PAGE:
Sara Ross runs a child daycare home in Ankeny. She participated in the Child and Adult Care Food Program (CACFP), which is administered by the United States Department of Agriculture through the Iowa Department of Education's Bureau of Nutrition Programs. Under CACFP, Ms. Ross is a "provider."
CACFP is a federal program that provides reimbursement for meals and snacks provided by providers to children in daycare homes and centers. A provider is required to keep contemporaneous detailed, accurate records of the provider's menus, as well as of the attendance and meals/snacks served to each individual child in the care of the provider.
The participation of providers in CACFP is supervised by a sponsor, in this case Polk County Community Family & Youth. To participate in CACFP in Iowa, the provider must possess a certification of registration from the Iowa Department of Human Services, and must sign an agreement that provides for the terms and conditions of program participation. One of the provisions in the agreement specifies that a provider shall keep required records. Required records include, but are not limited to, attendance, meal pattern, meal counts, and menu records.
The regulations at 7 CFR ? 226.16 enumerate reasons why a daycare home provider may be terminated from CACFP. Being cited as "seriously deficient" and not correcting the deficiency is one cause for termination. A serious deficiency includes the provider's failure to maintain records.Not only does precedent in caselaw protect Ms. Ross, the "Due Process Clause also protects the interests in fair notice and repose that may be compromised by retroactive legislation; a justification sufficient to validate a statute's prospective application under the Clause'may not suffice' to warrant its retroactive application." Usery v. Turner Elkhorn Mining Co., 428 U.S. 1, 17, 96 S.Ct. 2882, 2893, 49 L.Ed.2d 752 (1976).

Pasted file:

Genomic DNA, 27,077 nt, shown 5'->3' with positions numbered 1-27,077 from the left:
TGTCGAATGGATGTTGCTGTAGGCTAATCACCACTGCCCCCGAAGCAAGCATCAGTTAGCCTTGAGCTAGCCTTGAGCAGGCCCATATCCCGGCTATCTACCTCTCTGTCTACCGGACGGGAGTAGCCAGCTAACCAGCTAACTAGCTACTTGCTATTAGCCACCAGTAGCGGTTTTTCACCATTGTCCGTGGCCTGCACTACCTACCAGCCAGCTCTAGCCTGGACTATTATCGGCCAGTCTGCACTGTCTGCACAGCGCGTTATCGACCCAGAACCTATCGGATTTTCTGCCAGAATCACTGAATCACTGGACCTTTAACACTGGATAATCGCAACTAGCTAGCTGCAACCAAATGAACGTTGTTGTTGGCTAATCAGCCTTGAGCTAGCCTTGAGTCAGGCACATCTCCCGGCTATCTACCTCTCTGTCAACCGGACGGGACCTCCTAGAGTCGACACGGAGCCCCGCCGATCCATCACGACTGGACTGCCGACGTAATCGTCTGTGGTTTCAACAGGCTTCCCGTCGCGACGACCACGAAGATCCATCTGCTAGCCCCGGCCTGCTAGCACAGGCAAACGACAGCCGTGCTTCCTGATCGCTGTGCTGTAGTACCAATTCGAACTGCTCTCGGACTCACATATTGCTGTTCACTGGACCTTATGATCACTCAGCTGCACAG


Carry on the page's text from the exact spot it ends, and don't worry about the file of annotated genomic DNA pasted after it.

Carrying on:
Polk County Community Family & Youth was ill-advised by the State Agency to immediately move to terminate Ms. Ross's agreement and disqualify her from the CACFP program, basing such action on a retroactive law.Furthermore, even assuming that Polk County Community Family & Youth had legal justification to rely on the retroactive law, it has not been shown that Ms. Ross was again seriously deficient. There is no dispute that the data for August 2014 did not ultimately end up where it was to be. However, this was not for lack of effort by Ms. Ross. She proved that she thought in good faith that she had taken the necessary steps to provide the information. In addition, she was not given the five "grace days" to discover the glitch and enter the information before her sponsor acted.CACFP uses public resources to reimburse providers, and the regulations for participation are quite strict. However, they are not so strict as to permit disregard of a provider's good faith efforts, as demonstrated by her letter from Sprint and by her compliance once the glitch was discovered.
The proposed termination and proposed disqualification of Sara Ross from the Child and Adult Care Food Program is hereby dismissed. Ms. Ross may continue with full participation in the CACFP.